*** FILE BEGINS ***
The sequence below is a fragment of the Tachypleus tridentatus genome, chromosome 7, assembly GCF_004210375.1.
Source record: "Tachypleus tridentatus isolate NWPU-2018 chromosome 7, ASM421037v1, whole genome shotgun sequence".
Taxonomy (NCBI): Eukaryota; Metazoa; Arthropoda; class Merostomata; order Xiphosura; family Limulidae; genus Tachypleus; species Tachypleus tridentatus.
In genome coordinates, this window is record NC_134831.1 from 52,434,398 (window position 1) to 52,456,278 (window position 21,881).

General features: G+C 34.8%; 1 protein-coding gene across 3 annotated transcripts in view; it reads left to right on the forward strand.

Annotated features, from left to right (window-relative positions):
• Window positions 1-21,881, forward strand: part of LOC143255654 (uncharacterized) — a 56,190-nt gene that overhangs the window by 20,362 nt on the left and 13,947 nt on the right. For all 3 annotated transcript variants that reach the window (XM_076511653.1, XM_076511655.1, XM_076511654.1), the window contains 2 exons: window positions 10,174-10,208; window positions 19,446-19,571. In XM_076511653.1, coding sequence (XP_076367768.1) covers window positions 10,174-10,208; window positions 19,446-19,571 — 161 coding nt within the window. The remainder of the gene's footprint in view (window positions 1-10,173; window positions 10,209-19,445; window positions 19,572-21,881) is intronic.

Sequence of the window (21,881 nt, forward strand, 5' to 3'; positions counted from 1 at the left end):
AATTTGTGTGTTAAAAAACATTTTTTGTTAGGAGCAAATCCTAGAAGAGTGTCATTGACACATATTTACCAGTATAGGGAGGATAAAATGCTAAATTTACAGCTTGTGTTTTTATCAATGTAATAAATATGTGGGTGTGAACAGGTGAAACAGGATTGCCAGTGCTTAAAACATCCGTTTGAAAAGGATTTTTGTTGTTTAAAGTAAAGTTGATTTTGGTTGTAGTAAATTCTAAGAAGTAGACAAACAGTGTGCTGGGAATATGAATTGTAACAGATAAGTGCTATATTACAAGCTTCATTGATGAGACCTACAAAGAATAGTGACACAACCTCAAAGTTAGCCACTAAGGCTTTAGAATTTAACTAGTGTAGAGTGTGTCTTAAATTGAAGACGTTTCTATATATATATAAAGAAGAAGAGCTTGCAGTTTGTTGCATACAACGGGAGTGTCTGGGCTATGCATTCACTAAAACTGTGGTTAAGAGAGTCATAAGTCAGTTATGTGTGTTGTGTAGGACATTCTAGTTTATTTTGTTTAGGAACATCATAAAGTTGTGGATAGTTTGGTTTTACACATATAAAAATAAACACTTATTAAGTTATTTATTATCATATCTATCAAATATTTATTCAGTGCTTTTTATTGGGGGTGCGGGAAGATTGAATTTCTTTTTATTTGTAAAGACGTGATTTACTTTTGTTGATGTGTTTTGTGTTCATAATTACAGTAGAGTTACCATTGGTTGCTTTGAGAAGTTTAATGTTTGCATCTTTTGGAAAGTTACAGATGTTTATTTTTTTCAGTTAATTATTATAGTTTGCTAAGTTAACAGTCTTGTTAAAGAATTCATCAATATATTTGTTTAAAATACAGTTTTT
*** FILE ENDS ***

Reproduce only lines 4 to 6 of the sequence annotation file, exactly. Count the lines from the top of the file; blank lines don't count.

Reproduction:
In genome coordinates, this window is record NC_134831.1 from 52,434,398 (window position 1) to 52,456,278 (window position 21,881).

General features: G+C 34.8%; 1 protein-coding gene across 3 annotated transcripts in view; it reads left to right on the forward strand.

Annotated features, from left to right (window-relative positions):